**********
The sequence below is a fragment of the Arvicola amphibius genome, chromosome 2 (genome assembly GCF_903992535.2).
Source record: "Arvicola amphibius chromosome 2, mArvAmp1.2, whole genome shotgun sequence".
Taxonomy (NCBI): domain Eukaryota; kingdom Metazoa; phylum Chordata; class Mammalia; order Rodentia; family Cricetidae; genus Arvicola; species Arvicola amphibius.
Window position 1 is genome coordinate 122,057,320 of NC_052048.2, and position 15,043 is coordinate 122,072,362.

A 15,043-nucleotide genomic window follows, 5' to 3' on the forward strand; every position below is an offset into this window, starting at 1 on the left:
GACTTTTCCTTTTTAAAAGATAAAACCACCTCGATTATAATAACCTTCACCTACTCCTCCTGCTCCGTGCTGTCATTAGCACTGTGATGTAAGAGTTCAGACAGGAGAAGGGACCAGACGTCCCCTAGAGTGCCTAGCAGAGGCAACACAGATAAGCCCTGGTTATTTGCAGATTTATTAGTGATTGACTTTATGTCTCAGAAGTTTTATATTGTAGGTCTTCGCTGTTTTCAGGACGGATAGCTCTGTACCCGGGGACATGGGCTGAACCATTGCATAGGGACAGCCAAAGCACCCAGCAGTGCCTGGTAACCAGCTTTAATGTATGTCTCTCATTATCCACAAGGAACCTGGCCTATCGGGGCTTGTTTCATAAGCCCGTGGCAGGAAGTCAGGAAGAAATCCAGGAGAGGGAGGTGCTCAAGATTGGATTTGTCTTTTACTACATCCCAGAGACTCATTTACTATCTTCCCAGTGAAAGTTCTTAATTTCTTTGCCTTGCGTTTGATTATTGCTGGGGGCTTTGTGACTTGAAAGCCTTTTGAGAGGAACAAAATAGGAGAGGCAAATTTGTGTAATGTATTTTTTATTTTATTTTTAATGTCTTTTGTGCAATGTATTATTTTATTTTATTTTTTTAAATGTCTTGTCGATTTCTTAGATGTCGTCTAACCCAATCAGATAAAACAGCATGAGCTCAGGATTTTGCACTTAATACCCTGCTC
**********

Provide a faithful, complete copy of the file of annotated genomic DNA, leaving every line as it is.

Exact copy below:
The sequence below is a fragment of the Arvicola amphibius genome, chromosome 2 (genome assembly GCF_903992535.2).
Source record: "Arvicola amphibius chromosome 2, mArvAmp1.2, whole genome shotgun sequence".
Taxonomy (NCBI): domain Eukaryota; kingdom Metazoa; phylum Chordata; class Mammalia; order Rodentia; family Cricetidae; genus Arvicola; species Arvicola amphibius.
Window position 1 is genome coordinate 122,057,320 of NC_052048.2, and position 15,043 is coordinate 122,072,362.

A 15,043-nucleotide genomic window follows, 5' to 3' on the forward strand; every position below is an offset into this window, starting at 1 on the left:
GACTTTTCCTTTTTAAAAGATAAAACCACCTCGATTATAATAACCTTCACCTACTCCTCCTGCTCCGTGCTGTCATTAGCACTGTGATGTAAGAGTTCAGACAGGAGAAGGGACCAGACGTCCCCTAGAGTGCCTAGCAGAGGCAACACAGATAAGCCCTGGTTATTTGCAGATTTATTAGTGATTGACTTTATGTCTCAGAAGTTTTATATTGTAGGTCTTCGCTGTTTTCAGGACGGATAGCTCTGTACCCGGGGACATGGGCTGAACCATTGCATAGGGACAGCCAAAGCACCCAGCAGTGCCTGGTAACCAGCTTTAATGTATGTCTCTCATTATCCACAAGGAACCTGGCCTATCGGGGCTTGTTTCATAAGCCCGTGGCAGGAAGTCAGGAAGAAATCCAGGAGAGGGAGGTGCTCAAGATTGGATTTGTCTTTTACTACATCCCAGAGACTCATTTACTATCTTCCCAGTGAAAGTTCTTAATTTCTTTGCCTTGCGTTTGATTATTGCTGGGGGCTTTGTGACTTGAAAGCCTTTTGAGAGGAACAAAATAGGAGAGGCAAATTTGTGTAATGTATTTTTTATTTTATTTTTAATGTCTTTTGTGCAATGTATTATTTTATTTTATTTTTTTAAATGTCTTGTCGATTTCTTAGATGTCGTCTAACCCAATCAGATAAAACAGCATGAGCTCAGGATTTTGCACTTAATACCCTGCTC